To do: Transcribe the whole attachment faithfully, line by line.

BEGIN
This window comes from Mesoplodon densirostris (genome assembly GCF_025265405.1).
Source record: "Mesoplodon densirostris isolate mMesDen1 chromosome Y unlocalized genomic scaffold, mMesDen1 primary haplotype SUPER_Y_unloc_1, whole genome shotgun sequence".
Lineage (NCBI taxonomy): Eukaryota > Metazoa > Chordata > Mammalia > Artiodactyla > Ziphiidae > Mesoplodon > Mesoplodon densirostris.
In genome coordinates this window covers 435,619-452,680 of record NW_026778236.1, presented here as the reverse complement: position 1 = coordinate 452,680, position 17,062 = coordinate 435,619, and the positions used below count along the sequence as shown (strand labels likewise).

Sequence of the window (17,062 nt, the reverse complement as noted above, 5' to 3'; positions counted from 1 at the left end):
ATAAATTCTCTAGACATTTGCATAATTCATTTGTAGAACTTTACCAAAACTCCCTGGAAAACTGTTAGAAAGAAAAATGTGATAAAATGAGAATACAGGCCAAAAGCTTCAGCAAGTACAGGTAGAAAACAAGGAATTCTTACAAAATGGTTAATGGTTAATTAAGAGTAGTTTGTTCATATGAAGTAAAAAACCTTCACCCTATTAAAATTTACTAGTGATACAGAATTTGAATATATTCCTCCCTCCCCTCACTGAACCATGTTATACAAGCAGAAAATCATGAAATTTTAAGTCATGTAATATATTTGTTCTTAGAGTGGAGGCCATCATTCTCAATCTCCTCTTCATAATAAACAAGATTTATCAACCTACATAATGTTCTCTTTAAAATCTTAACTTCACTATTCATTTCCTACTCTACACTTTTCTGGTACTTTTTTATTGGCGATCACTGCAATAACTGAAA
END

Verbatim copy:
This window comes from Mesoplodon densirostris (genome assembly GCF_025265405.1).
Source record: "Mesoplodon densirostris isolate mMesDen1 chromosome Y unlocalized genomic scaffold, mMesDen1 primary haplotype SUPER_Y_unloc_1, whole genome shotgun sequence".
Lineage (NCBI taxonomy): Eukaryota > Metazoa > Chordata > Mammalia > Artiodactyla > Ziphiidae > Mesoplodon > Mesoplodon densirostris.
In genome coordinates this window covers 435,619-452,680 of record NW_026778236.1, presented here as the reverse complement: position 1 = coordinate 452,680, position 17,062 = coordinate 435,619, and the positions used below count along the sequence as shown (strand labels likewise).

Sequence of the window (17,062 nt, the reverse complement as noted above, 5' to 3'; positions counted from 1 at the left end):
ATAAATTCTCTAGACATTTGCATAATTCATTTGTAGAACTTTACCAAAACTCCCTGGAAAACTGTTAGAAAGAAAAATGTGATAAAATGAGAATACAGGCCAAAAGCTTCAGCAAGTACAGGTAGAAAACAAGGAATTCTTACAAAATGGTTAATGGTTAATTAAGAGTAGTTTGTTCATATGAAGTAAAAAACCTTCACCCTATTAAAATTTACTAGTGATACAGAATTTGAATATATTCCTCCCTCCCCTCACTGAACCATGTTATACAAGCAGAAAATCATGAAATTTTAAGTCATGTAATATATTTGTTCTTAGAGTGGAGGCCATCATTCTCAATCTCCTCTTCATAATAAACAAGATTTATCAACCTACATAATGTTCTCTTTAAAATCTTAACTTCACTATTCATTTCCTACTCTACACTTTTCTGGTACTTTTTTATTGGCGATCACTGCAATAACTGAAA